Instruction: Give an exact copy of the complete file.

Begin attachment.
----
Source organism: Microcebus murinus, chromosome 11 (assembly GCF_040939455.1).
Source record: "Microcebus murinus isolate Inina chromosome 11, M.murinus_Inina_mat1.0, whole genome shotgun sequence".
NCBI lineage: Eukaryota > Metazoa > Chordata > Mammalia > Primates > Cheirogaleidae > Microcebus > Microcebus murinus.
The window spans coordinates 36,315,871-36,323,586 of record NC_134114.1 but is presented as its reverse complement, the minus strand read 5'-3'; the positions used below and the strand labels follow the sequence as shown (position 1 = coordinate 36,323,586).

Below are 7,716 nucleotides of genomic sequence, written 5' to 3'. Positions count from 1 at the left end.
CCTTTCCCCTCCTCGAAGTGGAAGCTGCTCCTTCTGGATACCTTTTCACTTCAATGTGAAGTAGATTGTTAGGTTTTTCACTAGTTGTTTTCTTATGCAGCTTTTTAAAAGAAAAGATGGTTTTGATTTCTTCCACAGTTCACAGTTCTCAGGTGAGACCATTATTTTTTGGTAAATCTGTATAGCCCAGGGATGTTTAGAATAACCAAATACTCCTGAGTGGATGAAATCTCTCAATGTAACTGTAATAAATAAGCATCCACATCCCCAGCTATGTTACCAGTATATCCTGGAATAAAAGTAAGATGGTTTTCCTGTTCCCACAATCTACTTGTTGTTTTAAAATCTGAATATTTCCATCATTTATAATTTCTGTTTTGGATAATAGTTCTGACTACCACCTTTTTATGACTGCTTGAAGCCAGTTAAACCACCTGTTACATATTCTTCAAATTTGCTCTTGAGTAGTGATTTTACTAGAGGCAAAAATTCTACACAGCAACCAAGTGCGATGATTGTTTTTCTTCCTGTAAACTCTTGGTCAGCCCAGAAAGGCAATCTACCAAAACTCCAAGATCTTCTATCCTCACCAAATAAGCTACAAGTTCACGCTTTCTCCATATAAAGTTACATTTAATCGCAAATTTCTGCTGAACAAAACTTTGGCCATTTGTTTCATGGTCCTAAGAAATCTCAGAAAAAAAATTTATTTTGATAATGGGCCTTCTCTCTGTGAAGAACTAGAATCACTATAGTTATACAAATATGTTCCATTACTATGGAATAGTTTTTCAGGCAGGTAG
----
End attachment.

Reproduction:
Source organism: Microcebus murinus, chromosome 11 (assembly GCF_040939455.1).
Source record: "Microcebus murinus isolate Inina chromosome 11, M.murinus_Inina_mat1.0, whole genome shotgun sequence".
NCBI lineage: Eukaryota > Metazoa > Chordata > Mammalia > Primates > Cheirogaleidae > Microcebus > Microcebus murinus.
The window spans coordinates 36,315,871-36,323,586 of record NC_134114.1 but is presented as its reverse complement, the minus strand read 5'-3'; the positions used below and the strand labels follow the sequence as shown (position 1 = coordinate 36,323,586).

Below are 7,716 nucleotides of genomic sequence, written 5' to 3'. Positions count from 1 at the left end.
CCTTTCCCCTCCTCGAAGTGGAAGCTGCTCCTTCTGGATACCTTTTCACTTCAATGTGAAGTAGATTGTTAGGTTTTTCACTAGTTGTTTTCTTATGCAGCTTTTTAAAAGAAAAGATGGTTTTGATTTCTTCCACAGTTCACAGTTCTCAGGTGAGACCATTATTTTTTGGTAAATCTGTATAGCCCAGGGATGTTTAGAATAACCAAATACTCCTGAGTGGATGAAATCTCTCAATGTAACTGTAATAAATAAGCATCCACATCCCCAGCTATGTTACCAGTATATCCTGGAATAAAAGTAAGATGGTTTTCCTGTTCCCACAATCTACTTGTTGTTTTAAAATCTGAATATTTCCATCATTTATAATTTCTGTTTTGGATAATAGTTCTGACTACCACCTTTTTATGACTGCTTGAAGCCAGTTAAACCACCTGTTACATATTCTTCAAATTTGCTCTTGAGTAGTGATTTTACTAGAGGCAAAAATTCTACACAGCAACCAAGTGCGATGATTGTTTTTCTTCCTGTAAACTCTTGGTCAGCCCAGAAAGGCAATCTACCAAAACTCCAAGATCTTCTATCCTCACCAAATAAGCTACAAGTTCACGCTTTCTCCATATAAAGTTACATTTAATCGCAAATTTCTGCTGAACAAAACTTTGGCCATTTGTTTCATGGTCCTAAGAAATCTCAGAAAAAAAATTTATTTTGATAATGGGCCTTCTCTCTGTGAAGAACTAGAATCACTATAGTTATACAAATATGTTCCATTACTATGGAATAGTTTTTCAGGCAGGTAG